suicide

Are many religious flocks simply too afraid to help depressed, suffering people?

Are many religious flocks simply too afraid to help depressed, suffering people?

Week after week, the Rev. Todd Peperkorn listens as pastors talk -- in private -- about people wrestling with loneliness, depression and urges to commit suicide.

Most ministers believe they know their own people and their struggles. Then things start happening that reveal dark secrets and pain in the lives of members of their parishes, said Peperkorn, senior pastor at Holy Cross Lutheran Church in Rocklin, Calif.

"What I hear pastors saying is, 'I didn't know. I didn't see it. Now I see it everywhere and I can't stop seeing it,' " he said. "Pastors want to help. They want to do the right thing. Most of all, they are scared that they will do something wrong and make a situation worse. …

"At some point, you can get so involved in the details of people's problems and their needs that you feel like you don't have the time or the energy to pray for them and carry on with all the other things that pastors need to do."

There's a reason that Peperkorn ends up on the other side of these conversations over coffee or on the telephone. He has openly discussed his own experiences as a patient diagnosed with clinical depression.

A decade ago, he shared what he has learned in a book entitled "I Trust When Dark My Road: A Lutheran View of Depression." Here's one unforgettable image from his story: During one busy Holy Week, he found himself writing an Easter sermon -- while, at the same time, pondering how he could commit suicide.

Right now, many pastors -- especially evangelical Protestants -- have been shaken by the death of the Rev. Jarrid Wilson, associate pastor at the Harvest Christian Fellowship megachurch in Riverside, Calif. He was best known as the co-founder of Anthem of Hope, a mental-health ministry dedicated to helping people struggling with depression, addiction and suicide.

On Sept. 9, Wilson appealed to his Twitter followers for prayer as he prepared to lead the funeral of a "Jesus-Loving Woman" who took her own life. A few hours after that service, Wilson sent out a poignant tweet.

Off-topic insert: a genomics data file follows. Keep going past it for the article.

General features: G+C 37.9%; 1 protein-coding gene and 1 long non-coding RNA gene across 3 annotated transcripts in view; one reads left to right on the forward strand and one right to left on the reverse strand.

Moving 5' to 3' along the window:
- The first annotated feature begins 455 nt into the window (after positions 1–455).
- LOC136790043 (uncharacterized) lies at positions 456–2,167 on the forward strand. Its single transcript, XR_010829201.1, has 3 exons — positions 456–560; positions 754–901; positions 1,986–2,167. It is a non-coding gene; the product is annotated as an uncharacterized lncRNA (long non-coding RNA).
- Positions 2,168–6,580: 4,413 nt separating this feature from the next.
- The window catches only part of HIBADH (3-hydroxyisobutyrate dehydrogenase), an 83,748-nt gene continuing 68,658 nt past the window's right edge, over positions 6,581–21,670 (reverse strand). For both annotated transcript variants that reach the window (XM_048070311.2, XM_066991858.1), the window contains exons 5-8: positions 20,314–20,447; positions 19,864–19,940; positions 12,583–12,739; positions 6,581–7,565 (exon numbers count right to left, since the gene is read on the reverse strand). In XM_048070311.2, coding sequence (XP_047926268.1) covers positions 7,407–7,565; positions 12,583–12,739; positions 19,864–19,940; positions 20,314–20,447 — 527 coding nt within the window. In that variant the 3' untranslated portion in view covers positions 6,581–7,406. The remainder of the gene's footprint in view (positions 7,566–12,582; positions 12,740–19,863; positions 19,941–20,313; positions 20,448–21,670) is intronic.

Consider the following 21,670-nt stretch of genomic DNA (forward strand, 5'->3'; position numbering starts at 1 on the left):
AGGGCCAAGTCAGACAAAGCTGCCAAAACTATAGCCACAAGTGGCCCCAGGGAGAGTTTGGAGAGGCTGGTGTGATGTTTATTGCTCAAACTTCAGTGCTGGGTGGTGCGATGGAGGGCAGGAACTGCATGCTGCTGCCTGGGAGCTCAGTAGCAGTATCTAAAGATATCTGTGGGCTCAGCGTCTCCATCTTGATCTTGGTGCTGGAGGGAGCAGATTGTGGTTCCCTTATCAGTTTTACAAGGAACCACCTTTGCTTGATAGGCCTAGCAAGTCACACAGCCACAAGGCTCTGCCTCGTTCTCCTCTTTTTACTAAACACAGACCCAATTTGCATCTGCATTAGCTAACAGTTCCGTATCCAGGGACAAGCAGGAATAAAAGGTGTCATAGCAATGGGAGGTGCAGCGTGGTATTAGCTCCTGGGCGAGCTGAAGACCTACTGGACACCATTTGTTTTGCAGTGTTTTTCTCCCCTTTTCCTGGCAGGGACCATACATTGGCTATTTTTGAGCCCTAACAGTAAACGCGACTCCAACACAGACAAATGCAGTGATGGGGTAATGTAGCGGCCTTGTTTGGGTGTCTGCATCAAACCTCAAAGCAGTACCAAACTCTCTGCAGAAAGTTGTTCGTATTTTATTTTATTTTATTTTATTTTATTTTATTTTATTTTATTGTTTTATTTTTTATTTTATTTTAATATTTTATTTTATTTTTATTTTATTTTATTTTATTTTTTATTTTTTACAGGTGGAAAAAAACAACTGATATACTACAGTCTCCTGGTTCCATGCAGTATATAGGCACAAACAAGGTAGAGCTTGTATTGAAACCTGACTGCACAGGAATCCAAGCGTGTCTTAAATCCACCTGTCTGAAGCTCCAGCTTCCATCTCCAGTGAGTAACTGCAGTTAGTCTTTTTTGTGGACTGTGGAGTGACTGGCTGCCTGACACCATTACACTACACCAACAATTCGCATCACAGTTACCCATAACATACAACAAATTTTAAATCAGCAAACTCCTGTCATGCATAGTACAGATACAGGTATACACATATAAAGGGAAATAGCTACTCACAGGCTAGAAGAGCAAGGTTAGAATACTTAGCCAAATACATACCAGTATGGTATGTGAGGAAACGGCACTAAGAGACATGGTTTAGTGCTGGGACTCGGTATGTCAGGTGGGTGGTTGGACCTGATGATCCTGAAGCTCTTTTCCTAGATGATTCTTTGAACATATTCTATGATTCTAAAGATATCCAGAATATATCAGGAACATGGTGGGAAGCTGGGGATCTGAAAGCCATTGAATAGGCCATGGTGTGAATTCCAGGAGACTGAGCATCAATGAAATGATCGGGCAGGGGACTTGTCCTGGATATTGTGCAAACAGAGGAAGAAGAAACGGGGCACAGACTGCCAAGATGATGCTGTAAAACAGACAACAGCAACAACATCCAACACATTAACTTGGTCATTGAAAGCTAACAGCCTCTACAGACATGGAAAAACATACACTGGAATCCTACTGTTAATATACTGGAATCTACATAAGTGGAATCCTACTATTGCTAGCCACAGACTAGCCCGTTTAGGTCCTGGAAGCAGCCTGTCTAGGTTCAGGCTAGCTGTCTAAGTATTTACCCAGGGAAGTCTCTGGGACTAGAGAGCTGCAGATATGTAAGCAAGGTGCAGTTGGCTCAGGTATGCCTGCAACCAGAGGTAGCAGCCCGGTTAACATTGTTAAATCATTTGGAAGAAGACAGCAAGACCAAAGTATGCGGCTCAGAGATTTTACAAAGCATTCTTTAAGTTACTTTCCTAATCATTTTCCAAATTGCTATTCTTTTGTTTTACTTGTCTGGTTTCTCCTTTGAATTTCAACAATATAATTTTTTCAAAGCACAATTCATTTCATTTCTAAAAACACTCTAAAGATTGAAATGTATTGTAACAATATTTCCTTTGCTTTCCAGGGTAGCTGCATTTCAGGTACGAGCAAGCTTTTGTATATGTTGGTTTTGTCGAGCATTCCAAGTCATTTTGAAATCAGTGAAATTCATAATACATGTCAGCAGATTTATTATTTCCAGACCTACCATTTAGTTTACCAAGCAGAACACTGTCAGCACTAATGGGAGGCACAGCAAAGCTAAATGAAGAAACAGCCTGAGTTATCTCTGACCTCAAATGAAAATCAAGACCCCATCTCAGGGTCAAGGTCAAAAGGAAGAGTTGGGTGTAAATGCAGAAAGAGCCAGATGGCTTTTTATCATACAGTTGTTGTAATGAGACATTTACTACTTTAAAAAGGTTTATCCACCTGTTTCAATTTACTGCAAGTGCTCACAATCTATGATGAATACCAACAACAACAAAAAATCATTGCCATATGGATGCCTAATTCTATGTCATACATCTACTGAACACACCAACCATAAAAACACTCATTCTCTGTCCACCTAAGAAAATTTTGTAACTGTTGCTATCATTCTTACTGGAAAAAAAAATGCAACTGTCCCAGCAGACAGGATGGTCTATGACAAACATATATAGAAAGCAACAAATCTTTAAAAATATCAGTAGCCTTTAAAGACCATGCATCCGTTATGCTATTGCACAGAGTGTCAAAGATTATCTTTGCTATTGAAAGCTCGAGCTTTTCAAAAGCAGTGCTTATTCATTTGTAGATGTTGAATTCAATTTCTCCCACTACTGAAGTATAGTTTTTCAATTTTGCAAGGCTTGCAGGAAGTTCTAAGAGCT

"Loving Jesus Doesn't Always Cure Suicidal Thoughts.

Colorado students network to unplug key social-media apps, and an archbishop notices

Colorado students network to unplug key social-media apps, and an archbishop notices

Anyone trying to reach Cason Kurowski and his family at night in their home outside Denver needs to remember one thing.

Unlike most high-school juniors, Kurowski doesn't keep his smartphone within an arm's length of his pillow. In fact, the whole family leaves mobile phones downstairs at night, including his parents.

"It's amazing how much it helps me get a better night's sleep, since my phone isn't going off all the time," he said, reached on his smartphone (#DUH) after classes at Heritage High School in Littleton, Colo.

Wait, there's more. Back in September, Kurowski and some friends made strategic -- some would say radical -- tech changes after the news of two teen suicides, in two days, at area schools. Some students in this circle were friends with a Heritage student who committed suicide last year.

After several planning sessions, they launched OfflineOctober.com and urged friends to delete four specific apps -- Snapchat, Instagram, Facebook and Twitter -- from their phones for a month. The goal, Kurowski explained, was to stop "hiding behind screens. … We wanted to try spending more time face to face, instead of just looking at phones."

The project grew through word of mouth, calls, emails, texts and, ironically, social media. Local news coverage helped spread this slogan: "Don't post a story. Live one." Students started planning informal gatherings to cook, play games, go hiking or just hang out.

At some point, their work caught the eye of someone whose support could help take the movement to another level -- the leader of the Catholic Archdiocese of Denver.

A widow's thoughts on ministry, after an Ashley Madison tragedy

Christi Gibson knew that her husband, the Rev. John Gibson, was working himself to the point of physical collapse, while fighting depression at the same time.

There was his faculty work at New Orleans Baptist Theological Seminary, where he taught communication in the undergraduate Leavell College, including a "Ministry Through Life Crisis" class. He was served as the pastor of the First Baptist Church of Pearlington, Miss.

As if that wasn't enough, he kept volunteering -- working in New Orleans' brutal heat and humidity -- to repair cars for seminary students and others who couldn't afford mechanics.

"John stayed busy to the point of absolute exhaustion," said Christi Gibson, in a telephone interview. "I often came home expecting to see signs that he had worked himself into the ground and collapsed."

She knew about his struggles, but didn't expect to come home on Aug. 24 and find his body, dead at age 56. There was a suicide note in which he confessed that his name was among thousands released after hackers hit the Ashley Madison website that promised to help customers arrange sexual affairs, with complete anonymity.

Since then, Christi Gibson and her grown-up children, Trey and Callie, have struggled to work through their grief. They have also tried to use their terrible, unwanted moment in the public spotlight -- including a CNN interview -- to urge fellow believers to be more honest about the pain and brokenness found in pews and pulpits.